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Bond yields slide from the UK to the US as traders trim their rate bets

(Bloomberg) – Global bond markets rebounded after the Bank of England’s surprise decision not to raise rates prompted traders to reassess the outlook for monetary policy worldwide.

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Short-end yields were hit the hardest on Thursday as the US five-year rate fell to near three-week lows. Yields on British bonds with a similar maturity fell the most since the Brexit vote, while the two-year interest rate in Germany reached its lowest level in two months.

Traders are rethinking the likelihood that global central banks will yield to market expectations for tighter monetary policies to control inflation, especially after the BOE’s decision. That has created confusion, volatility and dismay after US prices shifted to faster rate hikes just last week.

“Interest rates are a global market,” says Subadra Rajappa, head of US interest rate strategy at Societe Generale in New York. “Global central banks seem to be pushing back market expectations for aggressive policy measures.”

Two- and five-year US Treasury bond yields fell four and eight basis points, respectively, after the five-year fell as much as 10 basis points to 1.088%, their lowest level since October 15.

In the UK, yields for these maturities fell 21 and 19 basis points, respectively, after policymakers shocked markets by placing concerns about slowing growth above projections of rising inflation. Even the yield on two-year German bonds reached its lowest level since September 1st.

Fed betting

The shift in sentiment prompted traders to ditch bets on the pace of the Fed’s tightening, which announced on Wednesday that it would begin throttling its asset-buying program this month. Interest rate futures, which had priced in two quarter point hikes in 2022, moved the second to 2023.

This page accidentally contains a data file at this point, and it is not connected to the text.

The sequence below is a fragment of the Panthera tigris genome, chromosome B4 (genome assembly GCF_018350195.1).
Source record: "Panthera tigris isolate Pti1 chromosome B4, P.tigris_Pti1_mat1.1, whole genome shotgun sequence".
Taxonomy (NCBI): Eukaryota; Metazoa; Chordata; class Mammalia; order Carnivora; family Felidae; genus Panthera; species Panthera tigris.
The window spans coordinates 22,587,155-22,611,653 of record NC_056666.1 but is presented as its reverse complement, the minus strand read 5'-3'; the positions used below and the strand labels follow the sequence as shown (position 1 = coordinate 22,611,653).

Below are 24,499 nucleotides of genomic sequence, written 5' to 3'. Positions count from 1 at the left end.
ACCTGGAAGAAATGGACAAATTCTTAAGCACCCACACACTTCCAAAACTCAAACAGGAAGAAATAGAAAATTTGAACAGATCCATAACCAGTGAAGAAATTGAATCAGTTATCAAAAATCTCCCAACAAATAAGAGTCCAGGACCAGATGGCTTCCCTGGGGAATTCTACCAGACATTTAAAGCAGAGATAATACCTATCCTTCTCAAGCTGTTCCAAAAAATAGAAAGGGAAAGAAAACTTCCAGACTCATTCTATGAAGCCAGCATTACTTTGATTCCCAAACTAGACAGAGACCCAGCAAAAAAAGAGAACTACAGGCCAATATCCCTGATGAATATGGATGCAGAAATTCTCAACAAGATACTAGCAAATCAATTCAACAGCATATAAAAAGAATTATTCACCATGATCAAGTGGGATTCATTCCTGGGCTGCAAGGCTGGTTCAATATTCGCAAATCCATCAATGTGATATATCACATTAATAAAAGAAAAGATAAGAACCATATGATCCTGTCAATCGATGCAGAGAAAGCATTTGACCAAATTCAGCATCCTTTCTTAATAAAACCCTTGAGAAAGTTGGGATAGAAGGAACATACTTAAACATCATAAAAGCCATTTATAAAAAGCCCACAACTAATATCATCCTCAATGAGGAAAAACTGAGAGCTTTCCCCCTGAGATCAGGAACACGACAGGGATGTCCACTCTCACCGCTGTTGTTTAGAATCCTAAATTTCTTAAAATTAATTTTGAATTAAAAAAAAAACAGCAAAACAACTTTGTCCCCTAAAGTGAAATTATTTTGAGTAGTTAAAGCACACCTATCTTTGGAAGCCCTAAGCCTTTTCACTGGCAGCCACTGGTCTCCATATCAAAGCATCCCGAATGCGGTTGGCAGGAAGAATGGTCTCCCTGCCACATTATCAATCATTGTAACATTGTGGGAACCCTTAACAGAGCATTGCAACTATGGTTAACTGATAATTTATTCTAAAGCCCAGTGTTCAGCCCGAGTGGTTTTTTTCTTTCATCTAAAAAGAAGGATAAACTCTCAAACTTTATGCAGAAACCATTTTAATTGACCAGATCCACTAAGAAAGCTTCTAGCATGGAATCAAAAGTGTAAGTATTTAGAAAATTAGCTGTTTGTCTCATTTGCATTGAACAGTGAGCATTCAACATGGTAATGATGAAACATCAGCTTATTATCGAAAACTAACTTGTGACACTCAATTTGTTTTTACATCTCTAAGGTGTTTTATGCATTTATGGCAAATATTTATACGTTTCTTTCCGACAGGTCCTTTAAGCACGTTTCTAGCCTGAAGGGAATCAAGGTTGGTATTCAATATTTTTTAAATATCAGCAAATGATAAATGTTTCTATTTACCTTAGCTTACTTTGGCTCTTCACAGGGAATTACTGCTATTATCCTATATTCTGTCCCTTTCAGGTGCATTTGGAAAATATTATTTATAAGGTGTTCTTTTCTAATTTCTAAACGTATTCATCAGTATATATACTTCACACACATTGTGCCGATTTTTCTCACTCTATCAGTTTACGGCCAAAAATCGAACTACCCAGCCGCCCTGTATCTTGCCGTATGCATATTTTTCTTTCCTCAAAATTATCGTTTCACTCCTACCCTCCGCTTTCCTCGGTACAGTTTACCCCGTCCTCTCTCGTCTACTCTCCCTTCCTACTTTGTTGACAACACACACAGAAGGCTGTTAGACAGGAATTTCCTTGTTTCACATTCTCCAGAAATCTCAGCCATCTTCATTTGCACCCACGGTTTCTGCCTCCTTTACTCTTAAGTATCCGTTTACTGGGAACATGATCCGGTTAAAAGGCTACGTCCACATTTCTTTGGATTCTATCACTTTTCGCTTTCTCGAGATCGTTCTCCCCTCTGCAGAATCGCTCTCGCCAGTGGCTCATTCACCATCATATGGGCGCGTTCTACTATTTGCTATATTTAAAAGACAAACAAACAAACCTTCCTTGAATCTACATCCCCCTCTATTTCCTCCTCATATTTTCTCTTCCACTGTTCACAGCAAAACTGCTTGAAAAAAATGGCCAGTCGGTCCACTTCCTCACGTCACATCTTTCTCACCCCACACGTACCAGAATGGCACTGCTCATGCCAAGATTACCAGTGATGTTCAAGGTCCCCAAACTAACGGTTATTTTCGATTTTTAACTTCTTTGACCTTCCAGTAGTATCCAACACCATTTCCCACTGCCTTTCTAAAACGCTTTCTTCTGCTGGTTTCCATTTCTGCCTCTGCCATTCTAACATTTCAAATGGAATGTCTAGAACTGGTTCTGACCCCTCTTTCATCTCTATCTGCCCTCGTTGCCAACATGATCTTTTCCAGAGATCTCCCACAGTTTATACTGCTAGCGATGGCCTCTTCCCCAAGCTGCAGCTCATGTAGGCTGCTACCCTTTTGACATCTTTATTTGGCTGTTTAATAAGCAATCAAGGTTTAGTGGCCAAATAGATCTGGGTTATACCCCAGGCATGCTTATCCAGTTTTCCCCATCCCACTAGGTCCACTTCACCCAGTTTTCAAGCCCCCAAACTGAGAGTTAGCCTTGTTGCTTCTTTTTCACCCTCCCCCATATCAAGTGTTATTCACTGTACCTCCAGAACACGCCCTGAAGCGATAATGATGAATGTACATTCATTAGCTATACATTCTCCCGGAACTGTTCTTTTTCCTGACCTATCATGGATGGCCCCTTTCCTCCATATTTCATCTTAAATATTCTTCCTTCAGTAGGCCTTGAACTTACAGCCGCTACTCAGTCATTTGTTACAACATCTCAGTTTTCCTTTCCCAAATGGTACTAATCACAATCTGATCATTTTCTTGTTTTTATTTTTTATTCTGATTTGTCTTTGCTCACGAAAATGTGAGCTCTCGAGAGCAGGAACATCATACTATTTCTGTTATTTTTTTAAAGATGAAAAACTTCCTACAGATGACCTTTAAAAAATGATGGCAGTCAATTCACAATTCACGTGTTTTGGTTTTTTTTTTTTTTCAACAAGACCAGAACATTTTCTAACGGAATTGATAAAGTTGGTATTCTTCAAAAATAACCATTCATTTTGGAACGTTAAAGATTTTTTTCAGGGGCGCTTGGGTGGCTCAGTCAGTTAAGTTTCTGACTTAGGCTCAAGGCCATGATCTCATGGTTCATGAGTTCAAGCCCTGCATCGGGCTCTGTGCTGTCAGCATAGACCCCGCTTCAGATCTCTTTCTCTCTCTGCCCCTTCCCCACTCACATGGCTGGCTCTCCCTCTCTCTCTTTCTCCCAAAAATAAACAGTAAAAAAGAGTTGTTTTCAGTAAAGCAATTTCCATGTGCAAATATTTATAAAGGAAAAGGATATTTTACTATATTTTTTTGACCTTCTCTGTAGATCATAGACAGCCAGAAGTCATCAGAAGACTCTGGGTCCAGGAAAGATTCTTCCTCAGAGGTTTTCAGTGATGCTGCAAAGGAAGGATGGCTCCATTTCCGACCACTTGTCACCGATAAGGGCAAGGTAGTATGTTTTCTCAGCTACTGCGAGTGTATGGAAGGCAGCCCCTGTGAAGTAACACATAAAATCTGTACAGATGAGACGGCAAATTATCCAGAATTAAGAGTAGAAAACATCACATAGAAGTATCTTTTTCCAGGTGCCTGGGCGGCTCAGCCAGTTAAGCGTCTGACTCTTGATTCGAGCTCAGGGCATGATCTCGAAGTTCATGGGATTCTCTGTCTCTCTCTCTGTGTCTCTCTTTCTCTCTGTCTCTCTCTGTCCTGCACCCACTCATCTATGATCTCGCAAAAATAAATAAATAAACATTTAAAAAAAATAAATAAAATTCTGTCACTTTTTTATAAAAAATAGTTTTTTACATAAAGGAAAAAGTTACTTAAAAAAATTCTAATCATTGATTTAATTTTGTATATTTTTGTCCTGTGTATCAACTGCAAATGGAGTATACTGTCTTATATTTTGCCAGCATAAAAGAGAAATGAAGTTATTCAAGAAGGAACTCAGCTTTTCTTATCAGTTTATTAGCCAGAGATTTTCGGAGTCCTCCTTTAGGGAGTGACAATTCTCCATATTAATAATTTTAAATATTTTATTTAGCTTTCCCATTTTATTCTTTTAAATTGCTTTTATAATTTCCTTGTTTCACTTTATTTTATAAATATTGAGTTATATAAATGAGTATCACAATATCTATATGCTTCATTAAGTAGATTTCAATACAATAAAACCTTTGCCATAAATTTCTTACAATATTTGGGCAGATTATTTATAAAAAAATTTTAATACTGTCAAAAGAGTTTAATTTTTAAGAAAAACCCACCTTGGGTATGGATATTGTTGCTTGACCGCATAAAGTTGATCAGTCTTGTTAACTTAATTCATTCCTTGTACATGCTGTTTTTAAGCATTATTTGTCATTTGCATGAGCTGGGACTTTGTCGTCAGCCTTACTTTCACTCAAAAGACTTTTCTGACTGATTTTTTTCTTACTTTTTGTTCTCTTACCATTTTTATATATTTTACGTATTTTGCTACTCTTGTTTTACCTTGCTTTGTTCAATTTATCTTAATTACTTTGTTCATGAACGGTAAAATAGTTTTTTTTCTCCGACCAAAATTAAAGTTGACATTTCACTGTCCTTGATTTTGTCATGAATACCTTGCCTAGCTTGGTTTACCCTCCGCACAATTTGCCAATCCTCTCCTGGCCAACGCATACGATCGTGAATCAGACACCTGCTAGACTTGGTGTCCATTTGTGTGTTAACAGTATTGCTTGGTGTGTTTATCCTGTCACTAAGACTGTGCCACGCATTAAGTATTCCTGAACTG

The story goes on

The Fed’s taper rate, if maintained, would end bond purchases by the middle of the year. While Chairman Jerome Powell reiterated the taper decision sent no signal regarding interest rate policy, futures markets continue to price in a roughly 70% chance that the Fed will hike in June.

The move in US short-term Treasuries prolongs a period of high volatility, particularly in two-year US yields, that began two weeks ago when rising oil prices fueled inflation expectations. Spasmodic government bond markets around the world weighed on leveraged positions, forcing several hedge funds to restrict trading.

The next big US data point in focus is Friday’s October labor market report, which is central to the Fed’s dilemma, as Powell discussed at the press conference after Wednesday’s meeting. While the inflation rate “is not at all compatible with price stability”, policymakers are unwilling to raise interest rates “because we want the labor market to continue to recover,” he said.

The central bank is focusing on low labor force participation due to pandemic-related factors, causing the unemployment rate to underestimate the job shortage, he said.

The October report is expected to show a 450,000 increase in non-farm employment, which would be the largest since July.

(Recast story to reflect global decline in bond yields. Updates prices continuously.)

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